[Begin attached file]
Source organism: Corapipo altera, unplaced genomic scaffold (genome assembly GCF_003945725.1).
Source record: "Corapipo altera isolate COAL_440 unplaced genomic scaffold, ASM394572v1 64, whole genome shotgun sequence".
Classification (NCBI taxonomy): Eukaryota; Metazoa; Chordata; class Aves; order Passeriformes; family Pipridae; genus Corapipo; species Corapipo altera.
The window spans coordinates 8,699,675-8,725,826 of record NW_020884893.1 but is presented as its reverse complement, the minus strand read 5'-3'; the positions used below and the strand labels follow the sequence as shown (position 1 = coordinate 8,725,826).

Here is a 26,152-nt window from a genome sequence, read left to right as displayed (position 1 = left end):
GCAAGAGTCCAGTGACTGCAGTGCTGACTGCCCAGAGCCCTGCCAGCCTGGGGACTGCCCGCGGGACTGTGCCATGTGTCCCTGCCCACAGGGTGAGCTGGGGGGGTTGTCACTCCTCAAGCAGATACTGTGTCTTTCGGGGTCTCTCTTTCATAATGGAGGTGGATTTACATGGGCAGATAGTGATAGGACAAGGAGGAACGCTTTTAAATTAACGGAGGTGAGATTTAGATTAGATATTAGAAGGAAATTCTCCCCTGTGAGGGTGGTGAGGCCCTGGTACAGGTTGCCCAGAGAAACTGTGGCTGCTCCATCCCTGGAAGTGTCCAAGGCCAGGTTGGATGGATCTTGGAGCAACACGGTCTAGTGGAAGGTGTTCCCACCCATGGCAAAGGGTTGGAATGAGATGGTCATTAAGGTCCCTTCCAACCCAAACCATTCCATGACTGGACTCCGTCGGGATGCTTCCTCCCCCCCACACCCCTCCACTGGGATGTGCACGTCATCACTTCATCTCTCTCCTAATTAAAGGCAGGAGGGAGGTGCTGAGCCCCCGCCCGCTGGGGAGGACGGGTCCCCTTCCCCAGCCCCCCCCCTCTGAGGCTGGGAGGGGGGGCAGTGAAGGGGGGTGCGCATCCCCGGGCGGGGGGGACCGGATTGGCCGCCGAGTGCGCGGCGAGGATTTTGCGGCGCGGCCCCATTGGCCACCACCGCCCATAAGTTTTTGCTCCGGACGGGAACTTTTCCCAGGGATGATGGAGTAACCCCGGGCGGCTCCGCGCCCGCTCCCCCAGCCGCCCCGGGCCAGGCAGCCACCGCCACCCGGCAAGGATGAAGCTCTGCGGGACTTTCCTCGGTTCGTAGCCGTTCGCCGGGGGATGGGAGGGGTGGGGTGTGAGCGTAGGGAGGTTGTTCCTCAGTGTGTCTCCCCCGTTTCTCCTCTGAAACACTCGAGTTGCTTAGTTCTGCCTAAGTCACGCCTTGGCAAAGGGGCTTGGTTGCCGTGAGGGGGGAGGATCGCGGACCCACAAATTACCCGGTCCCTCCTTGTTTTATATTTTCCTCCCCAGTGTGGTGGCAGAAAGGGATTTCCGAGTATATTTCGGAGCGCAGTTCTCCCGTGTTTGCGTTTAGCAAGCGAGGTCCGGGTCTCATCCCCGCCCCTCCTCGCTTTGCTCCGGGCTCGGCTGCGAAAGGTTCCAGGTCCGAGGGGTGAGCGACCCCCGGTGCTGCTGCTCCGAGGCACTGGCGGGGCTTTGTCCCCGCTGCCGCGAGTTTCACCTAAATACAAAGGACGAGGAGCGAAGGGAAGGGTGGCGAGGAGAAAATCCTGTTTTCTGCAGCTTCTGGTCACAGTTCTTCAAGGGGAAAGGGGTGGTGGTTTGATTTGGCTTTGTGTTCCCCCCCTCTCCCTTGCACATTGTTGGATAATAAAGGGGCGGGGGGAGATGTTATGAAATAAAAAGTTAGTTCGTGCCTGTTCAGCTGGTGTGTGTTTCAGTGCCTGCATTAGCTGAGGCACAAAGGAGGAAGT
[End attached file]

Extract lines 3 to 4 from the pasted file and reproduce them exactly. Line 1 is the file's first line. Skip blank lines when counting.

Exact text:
Classification (NCBI taxonomy): Eukaryota; Metazoa; Chordata; class Aves; order Passeriformes; family Pipridae; genus Corapipo; species Corapipo altera.
The window spans coordinates 8,699,675-8,725,826 of record NW_020884893.1 but is presented as its reverse complement, the minus strand read 5'-3'; the positions used below and the strand labels follow the sequence as shown (position 1 = coordinate 8,725,826).